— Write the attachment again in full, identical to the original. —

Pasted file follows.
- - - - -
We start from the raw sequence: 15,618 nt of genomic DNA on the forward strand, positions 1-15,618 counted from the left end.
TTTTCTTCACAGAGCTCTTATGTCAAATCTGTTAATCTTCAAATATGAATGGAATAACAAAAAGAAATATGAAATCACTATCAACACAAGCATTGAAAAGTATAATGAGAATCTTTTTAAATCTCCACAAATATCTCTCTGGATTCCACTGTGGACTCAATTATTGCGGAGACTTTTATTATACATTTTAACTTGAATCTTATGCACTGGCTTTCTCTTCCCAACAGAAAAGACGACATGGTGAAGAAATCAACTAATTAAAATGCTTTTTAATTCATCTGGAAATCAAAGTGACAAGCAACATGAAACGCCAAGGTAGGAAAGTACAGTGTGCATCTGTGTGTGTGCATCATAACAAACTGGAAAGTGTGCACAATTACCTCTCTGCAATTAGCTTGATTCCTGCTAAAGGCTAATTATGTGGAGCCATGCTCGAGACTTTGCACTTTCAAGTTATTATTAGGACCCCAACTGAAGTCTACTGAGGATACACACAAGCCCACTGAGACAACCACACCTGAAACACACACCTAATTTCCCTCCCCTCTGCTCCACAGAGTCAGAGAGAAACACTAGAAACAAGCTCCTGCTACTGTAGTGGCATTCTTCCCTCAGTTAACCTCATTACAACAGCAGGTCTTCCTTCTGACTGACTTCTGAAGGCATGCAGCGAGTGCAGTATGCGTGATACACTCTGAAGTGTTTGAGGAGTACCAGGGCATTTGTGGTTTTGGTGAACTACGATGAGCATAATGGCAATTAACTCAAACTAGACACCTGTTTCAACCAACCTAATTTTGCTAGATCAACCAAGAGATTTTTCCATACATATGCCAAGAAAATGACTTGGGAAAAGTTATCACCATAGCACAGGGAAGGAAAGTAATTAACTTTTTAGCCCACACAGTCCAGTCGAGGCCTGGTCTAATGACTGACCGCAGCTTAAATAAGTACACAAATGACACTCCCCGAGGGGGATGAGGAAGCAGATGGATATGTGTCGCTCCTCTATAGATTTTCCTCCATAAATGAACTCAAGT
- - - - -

We start from the raw sequence: 15,618 nt of genomic DNA on the forward strand, positions 1-15,618 counted from the left end.
TTTTCTTCACAGAGCTCTTATGTCAAATCTGTTAATCTTCAAATATGAATGGAATAACAAAAAGAAATATGAAATCACTATCAACACAAGCATTGAAAAGTATAATGAGAATCTTTTTAAATCTCCACAAATATCTCTCTGGATTCCACTGTGGACTCAATTATTGCGGAGACTTTTATTATACATTTTAACTTGAATCTTATGCACTGGCTTTCTCTTCCCAACAGAAAAGACGACATGGTGAAGAAATCAACTAATTAAAATGCTTTTTAATTCATCTGGAAATCAAAGTGACAAGCAACATGAAACGCCAAGGTAGGAAAGTACAGTGTGCATCTGTGTGTGTGCATCATAACAAACTGGAAAGTGTGCACAATTACCTCTCTGCAATTAGCTTGATTCCTGCTAAAGGCTAATTATGTGGAGCCATGCTCGAGACTTTGCACTTTCAAGTTATTATTAGGACCCCAACTGAAGTCTACTGAGGATACACACAAGCCCACTGAGACAACCACACCTGAAACACACACCTAATTTCCCTCCCCTCTGCTCCACAGAGTCAGAGAGAAACACTAGAAACAAGCTCCTGCTACTGTAGTGGCATTCTTCCCTCAGTTAACCTCATTACAACAGCAGGTCTTCCTTCTGACTGACTTCTGAAGGCATGCAGCGAGTGCAGTATGCGTGATACACTCTGAAGTGTTTGAGGAGTACCAGGGCATTTGTGGTTTTGGTGAACTACGATGAGCATAATGGCAATTAACTCAAACTAGACACCTGTTTCAACCAACCTAATTTTGCTAGATCAACCAAGAGATTTTTCCATACATATGCCAAGAAAATGACTTGGGAAAAGTTATCACCATAGCACAGGGAAGGAAAGTAATTAACTTTTTAGCCCACACAGTCCAGTCGAGGCCTGGTCTAATGACTGACCGCAGCTTAAATAAGTACACAAATGACACTCCCCGAGGGGGATGAGGAAGCAGATGGATATGTGTCGCTCCTCTATAGATTTTCCTCCATAAATGAACTCAAGT